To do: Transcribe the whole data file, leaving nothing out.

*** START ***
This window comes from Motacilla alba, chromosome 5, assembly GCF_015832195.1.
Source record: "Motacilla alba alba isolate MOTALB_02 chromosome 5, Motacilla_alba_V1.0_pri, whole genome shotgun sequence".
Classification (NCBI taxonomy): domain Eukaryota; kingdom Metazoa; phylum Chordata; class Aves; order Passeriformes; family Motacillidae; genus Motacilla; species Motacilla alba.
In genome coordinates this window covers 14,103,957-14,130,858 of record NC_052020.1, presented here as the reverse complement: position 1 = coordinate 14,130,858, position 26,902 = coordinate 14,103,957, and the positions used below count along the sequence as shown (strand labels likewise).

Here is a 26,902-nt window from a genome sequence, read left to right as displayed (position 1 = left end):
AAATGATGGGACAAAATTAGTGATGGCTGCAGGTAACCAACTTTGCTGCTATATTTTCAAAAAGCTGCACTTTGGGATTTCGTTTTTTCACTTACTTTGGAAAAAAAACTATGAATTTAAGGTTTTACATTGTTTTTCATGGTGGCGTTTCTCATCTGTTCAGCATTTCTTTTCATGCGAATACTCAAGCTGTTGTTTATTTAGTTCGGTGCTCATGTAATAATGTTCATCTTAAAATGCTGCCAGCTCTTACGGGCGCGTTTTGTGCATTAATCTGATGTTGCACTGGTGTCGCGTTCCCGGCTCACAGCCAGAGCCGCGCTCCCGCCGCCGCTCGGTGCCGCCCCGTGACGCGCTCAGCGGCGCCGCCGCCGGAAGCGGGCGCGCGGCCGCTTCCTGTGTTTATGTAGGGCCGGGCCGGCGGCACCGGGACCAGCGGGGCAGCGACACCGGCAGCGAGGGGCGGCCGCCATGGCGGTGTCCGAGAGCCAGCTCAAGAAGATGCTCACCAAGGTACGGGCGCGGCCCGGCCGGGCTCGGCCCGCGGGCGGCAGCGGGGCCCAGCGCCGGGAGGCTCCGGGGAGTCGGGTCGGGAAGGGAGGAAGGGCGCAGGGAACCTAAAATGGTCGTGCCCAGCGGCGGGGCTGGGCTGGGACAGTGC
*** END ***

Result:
This window comes from Motacilla alba, chromosome 5, assembly GCF_015832195.1.
Source record: "Motacilla alba alba isolate MOTALB_02 chromosome 5, Motacilla_alba_V1.0_pri, whole genome shotgun sequence".
Classification (NCBI taxonomy): domain Eukaryota; kingdom Metazoa; phylum Chordata; class Aves; order Passeriformes; family Motacillidae; genus Motacilla; species Motacilla alba.
In genome coordinates this window covers 14,103,957-14,130,858 of record NC_052020.1, presented here as the reverse complement: position 1 = coordinate 14,130,858, position 26,902 = coordinate 14,103,957, and the positions used below count along the sequence as shown (strand labels likewise).

Here is a 26,902-nt window from a genome sequence, read left to right as displayed (position 1 = left end):
AAATGATGGGACAAAATTAGTGATGGCTGCAGGTAACCAACTTTGCTGCTATATTTTCAAAAAGCTGCACTTTGGGATTTCGTTTTTTCACTTACTTTGGAAAAAAAACTATGAATTTAAGGTTTTACATTGTTTTTCATGGTGGCGTTTCTCATCTGTTCAGCATTTCTTTTCATGCGAATACTCAAGCTGTTGTTTATTTAGTTCGGTGCTCATGTAATAATGTTCATCTTAAAATGCTGCCAGCTCTTACGGGCGCGTTTTGTGCATTAATCTGATGTTGCACTGGTGTCGCGTTCCCGGCTCACAGCCAGAGCCGCGCTCCCGCCGCCGCTCGGTGCCGCCCCGTGACGCGCTCAGCGGCGCCGCCGCCGGAAGCGGGCGCGCGGCCGCTTCCTGTGTTTATGTAGGGCCGGGCCGGCGGCACCGGGACCAGCGGGGCAGCGACACCGGCAGCGAGGGGCGGCCGCCATGGCGGTGTCCGAGAGCCAGCTCAAGAAGATGCTCACCAAGGTACGGGCGCGGCCCGGCCGGGCTCGGCCCGCGGGCGGCAGCGGGGCCCAGCGCCGGGAGGCTCCGGGGAGTCGGGTCGGGAAGGGAGGAAGGGCGCAGGGAACCTAAAATGGTCGTGCCCAGCGGCGGGGCTGGGCTGGGACAGTGC